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6K Series AL Anodizing - Loss of dye near close tolerance inlays
October 26, 2012
I am working with a local shop on a cosmetic stripping and anodizing process for 6K (6000/6xxx) series Aluminum. The parts are small, lightweight and contain acrylic (possibly glass) inlays bonded to the aluminum with adhesive. As the overall part dimensions are small (approx. deck of cards size), the inlay tolerances are extremely tight. As well, we cannot remove the inlays due to potential damages incurred to the part.
The process consists of etching a pre-existing anodized part to remove the anodized layer and manually resubmitting the part to an anodic solution, a rinse, a dye and then a heated sealant.
We have now processed approximately a dozen engineering samples and are having cosmetic quality issues. Mostly in areas near the inlay, we are having dye wash out/loss issues.
Upon speaking in detail with the operation mgr., his theory is that the anodic solution is migrating into the capillaries and tight gaps between the aluminum and the inlays. Once migrated, he believes they remain trapped in the gaps until exposing the parts to the heated sealant which then releasing the solution and washes the dye away near those areas. A bleeding effect so to speak.
I am not well versed in the Anodization process but I am a degreed ME and would like to get some input on his theory or possibly others that may be causing our issues. Cosmetic appearance is paramount for the project's success.
As well, I have some ideas for possible containment:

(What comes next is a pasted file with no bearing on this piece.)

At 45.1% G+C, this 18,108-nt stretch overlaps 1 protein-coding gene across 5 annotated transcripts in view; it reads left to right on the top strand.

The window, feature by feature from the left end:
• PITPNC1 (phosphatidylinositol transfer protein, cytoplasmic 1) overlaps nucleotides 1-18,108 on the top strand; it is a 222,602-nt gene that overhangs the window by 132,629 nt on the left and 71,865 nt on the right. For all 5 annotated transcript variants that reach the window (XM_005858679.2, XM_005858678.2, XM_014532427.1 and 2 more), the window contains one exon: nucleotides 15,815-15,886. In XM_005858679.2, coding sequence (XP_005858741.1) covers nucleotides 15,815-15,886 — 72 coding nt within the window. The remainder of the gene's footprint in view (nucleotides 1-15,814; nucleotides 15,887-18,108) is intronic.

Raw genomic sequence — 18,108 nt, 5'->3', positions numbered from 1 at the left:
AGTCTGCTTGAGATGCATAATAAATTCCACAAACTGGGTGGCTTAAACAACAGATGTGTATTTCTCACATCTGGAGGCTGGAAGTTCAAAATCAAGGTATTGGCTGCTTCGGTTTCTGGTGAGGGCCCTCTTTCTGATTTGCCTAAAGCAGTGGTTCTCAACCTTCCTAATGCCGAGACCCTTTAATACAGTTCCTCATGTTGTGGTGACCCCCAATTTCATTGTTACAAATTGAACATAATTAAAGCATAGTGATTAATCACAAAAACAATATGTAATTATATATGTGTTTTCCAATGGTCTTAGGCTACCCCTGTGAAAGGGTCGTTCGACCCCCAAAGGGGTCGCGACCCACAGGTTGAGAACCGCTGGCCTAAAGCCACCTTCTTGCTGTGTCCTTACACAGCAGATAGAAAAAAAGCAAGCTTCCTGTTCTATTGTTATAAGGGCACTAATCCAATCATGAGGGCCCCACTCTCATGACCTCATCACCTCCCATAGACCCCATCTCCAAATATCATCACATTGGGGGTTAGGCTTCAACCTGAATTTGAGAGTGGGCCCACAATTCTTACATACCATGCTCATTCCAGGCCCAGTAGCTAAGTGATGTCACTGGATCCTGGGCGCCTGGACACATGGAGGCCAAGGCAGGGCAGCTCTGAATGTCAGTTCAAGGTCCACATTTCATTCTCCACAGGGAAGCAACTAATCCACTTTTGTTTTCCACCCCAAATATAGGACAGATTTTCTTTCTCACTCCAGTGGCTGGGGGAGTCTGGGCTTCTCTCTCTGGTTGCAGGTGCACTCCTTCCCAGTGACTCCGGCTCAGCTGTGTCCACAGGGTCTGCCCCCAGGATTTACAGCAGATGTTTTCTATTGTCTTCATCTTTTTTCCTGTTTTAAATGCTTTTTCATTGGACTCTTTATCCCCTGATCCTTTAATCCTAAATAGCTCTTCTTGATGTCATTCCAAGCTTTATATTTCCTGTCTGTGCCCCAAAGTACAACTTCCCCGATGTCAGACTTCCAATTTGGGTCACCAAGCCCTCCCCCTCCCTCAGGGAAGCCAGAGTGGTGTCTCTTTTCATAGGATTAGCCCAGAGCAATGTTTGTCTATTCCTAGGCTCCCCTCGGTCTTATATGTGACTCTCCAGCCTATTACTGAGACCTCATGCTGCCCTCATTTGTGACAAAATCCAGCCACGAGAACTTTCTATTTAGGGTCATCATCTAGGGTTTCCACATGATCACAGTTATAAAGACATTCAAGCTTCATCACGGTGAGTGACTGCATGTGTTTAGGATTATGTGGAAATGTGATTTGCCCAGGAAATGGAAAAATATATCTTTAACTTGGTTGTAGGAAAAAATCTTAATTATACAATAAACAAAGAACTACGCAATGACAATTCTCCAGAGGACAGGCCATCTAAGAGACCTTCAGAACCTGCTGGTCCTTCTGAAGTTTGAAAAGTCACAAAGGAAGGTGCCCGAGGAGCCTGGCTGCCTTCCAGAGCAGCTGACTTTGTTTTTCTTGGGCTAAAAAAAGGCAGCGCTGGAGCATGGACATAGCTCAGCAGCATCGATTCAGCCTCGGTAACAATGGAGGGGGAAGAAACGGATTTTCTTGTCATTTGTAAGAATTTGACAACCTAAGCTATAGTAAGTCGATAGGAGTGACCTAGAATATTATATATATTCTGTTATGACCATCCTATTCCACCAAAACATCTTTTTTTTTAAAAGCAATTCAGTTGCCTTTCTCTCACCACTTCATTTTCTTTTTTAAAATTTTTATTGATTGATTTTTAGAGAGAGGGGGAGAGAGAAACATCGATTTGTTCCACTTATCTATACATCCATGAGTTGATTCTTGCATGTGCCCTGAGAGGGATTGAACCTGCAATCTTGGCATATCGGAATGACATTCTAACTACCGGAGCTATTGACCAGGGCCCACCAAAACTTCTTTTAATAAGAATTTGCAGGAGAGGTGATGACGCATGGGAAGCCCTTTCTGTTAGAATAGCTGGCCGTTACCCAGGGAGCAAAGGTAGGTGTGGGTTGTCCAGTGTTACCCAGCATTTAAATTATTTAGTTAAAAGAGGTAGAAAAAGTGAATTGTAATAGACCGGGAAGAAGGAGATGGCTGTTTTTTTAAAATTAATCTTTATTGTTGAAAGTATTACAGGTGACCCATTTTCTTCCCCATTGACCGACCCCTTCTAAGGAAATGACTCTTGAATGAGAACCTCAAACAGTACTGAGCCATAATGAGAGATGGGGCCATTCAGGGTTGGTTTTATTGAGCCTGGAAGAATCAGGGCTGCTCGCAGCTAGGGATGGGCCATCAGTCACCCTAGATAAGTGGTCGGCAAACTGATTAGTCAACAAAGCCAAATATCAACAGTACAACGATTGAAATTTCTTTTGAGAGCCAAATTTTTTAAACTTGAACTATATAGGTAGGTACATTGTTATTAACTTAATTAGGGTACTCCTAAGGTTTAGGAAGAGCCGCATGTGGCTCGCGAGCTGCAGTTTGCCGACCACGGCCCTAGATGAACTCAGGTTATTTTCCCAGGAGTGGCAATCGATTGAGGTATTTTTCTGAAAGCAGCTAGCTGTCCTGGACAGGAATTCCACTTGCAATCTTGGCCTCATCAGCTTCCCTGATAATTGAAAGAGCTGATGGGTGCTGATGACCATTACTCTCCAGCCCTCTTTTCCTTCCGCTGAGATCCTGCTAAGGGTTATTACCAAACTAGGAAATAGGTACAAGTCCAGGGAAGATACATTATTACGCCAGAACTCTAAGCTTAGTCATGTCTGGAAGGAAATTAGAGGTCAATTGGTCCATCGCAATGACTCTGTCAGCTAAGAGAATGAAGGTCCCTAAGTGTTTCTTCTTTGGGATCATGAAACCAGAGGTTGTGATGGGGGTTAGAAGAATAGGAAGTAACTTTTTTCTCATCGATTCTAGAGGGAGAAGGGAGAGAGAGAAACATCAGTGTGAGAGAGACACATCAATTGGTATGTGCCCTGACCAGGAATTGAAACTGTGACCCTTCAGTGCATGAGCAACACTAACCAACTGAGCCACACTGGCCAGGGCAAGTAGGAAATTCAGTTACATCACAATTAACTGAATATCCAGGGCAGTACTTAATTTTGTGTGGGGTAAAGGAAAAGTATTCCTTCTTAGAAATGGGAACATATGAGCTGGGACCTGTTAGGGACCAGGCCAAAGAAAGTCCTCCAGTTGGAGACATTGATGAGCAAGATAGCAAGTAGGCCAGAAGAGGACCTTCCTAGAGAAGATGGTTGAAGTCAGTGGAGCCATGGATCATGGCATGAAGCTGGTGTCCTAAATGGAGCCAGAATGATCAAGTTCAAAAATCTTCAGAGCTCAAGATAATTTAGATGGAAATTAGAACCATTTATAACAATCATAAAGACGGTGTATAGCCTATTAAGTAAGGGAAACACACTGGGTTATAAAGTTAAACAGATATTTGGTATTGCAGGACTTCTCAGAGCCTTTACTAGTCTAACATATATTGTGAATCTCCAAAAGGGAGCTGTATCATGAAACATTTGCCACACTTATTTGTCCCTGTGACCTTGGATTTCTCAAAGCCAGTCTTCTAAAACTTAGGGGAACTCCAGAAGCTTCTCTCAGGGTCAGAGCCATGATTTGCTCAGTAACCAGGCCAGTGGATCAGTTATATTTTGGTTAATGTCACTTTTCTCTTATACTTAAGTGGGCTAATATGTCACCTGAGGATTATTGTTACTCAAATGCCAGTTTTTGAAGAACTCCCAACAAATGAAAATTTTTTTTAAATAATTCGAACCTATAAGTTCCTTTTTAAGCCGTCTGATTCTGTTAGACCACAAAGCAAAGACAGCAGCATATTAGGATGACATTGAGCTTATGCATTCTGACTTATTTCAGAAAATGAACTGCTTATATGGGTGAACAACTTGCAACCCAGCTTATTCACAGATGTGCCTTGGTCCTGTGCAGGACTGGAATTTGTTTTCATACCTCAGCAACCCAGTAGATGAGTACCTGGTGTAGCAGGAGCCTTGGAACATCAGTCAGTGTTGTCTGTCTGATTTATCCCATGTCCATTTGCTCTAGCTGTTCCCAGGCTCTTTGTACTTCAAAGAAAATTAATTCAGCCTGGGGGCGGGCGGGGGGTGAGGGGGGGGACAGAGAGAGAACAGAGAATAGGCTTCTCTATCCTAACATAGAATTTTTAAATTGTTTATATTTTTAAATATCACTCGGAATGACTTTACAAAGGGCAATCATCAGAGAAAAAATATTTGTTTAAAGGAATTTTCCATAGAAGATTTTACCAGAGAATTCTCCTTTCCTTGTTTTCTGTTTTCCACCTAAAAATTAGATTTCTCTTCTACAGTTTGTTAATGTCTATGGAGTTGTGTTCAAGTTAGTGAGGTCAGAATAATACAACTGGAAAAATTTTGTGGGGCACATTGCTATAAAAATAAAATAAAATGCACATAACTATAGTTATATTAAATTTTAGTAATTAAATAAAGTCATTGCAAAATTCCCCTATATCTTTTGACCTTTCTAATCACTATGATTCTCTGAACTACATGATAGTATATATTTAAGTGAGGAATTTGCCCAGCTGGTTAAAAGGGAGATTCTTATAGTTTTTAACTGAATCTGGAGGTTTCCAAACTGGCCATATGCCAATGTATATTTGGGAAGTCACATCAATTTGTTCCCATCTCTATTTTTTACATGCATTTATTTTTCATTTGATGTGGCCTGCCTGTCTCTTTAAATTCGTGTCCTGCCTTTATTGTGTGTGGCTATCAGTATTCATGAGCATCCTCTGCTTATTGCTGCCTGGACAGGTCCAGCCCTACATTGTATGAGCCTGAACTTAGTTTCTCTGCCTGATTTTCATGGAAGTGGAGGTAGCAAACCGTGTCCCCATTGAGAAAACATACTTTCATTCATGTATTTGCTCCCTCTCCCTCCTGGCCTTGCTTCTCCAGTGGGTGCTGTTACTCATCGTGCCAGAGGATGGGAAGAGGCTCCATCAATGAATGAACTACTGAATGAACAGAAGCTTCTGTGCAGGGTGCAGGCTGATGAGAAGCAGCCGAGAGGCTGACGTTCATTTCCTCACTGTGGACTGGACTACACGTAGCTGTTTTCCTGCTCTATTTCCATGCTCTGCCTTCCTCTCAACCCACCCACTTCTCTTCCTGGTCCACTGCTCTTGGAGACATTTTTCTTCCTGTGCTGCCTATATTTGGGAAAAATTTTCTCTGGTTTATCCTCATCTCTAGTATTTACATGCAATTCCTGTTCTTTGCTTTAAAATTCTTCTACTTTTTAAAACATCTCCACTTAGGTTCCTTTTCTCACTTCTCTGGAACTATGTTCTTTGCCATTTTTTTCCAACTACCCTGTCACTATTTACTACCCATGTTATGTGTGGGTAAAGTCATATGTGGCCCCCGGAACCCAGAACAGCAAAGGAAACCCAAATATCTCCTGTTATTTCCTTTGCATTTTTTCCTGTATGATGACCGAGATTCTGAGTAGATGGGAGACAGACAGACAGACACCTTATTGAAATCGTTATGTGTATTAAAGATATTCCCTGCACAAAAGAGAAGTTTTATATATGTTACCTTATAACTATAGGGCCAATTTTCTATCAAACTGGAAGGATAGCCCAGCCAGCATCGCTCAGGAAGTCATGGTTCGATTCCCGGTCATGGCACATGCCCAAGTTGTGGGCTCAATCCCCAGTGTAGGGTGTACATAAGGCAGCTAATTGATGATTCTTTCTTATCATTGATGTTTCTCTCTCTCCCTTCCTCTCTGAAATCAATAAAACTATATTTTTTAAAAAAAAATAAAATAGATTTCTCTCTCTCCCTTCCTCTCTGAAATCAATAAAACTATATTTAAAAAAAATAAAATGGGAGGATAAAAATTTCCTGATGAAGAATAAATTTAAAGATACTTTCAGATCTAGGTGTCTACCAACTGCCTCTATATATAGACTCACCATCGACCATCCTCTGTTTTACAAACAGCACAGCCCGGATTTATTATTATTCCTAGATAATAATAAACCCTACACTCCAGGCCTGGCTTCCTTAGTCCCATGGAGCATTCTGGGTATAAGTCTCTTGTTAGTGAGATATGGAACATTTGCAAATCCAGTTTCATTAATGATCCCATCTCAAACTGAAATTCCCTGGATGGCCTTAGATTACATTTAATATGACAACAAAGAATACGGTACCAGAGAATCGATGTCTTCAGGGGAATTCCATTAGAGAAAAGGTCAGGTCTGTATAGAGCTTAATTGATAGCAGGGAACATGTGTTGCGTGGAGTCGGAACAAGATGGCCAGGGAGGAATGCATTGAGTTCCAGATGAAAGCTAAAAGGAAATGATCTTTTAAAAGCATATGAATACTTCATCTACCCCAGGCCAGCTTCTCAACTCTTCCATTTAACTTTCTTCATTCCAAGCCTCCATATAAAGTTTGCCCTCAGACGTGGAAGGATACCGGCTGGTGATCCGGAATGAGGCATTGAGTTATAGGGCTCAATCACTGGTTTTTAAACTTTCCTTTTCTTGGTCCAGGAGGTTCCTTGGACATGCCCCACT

- Could the rinse bath following the Anodic solution prior to dying be heated to aid in release of the trapped solution?
- Would a longer rinse time aid in the release? Is there a threshold to how long the parts can remain in the rinse prior to dye?
- Is there a sealant method or product that would not require heat and thus keep the trapped solution in and prevent the dye wash out?
- Could the parts be left to dry out immediately following the dye step and then sealed the following day?
Your help and advise is much appreciated!
Design engineer - Rochester, Michigan, US
A. Hi Jason.
The theory sounds reasonable to me. After anodizing and rinsing, a dip in dilute nitric acid followed by rinsing again, may help significantly. Nitric acid seems quite effective in flushing out the sulfuric acid. Let us know how it works for you.
Ted Mooney, P.E.
Striving to live Aloha
finishing.com - Pine Beach, New Jersey
A. Do not heat until after the dye. Any heating will cause partial "sealing" and that will adsorb less dye and skew the color shade. Do what Ted says, dip in 5% nitric, and do not heat until ready to seal.
Robert H Probert Technical Services
Garner, North Carolina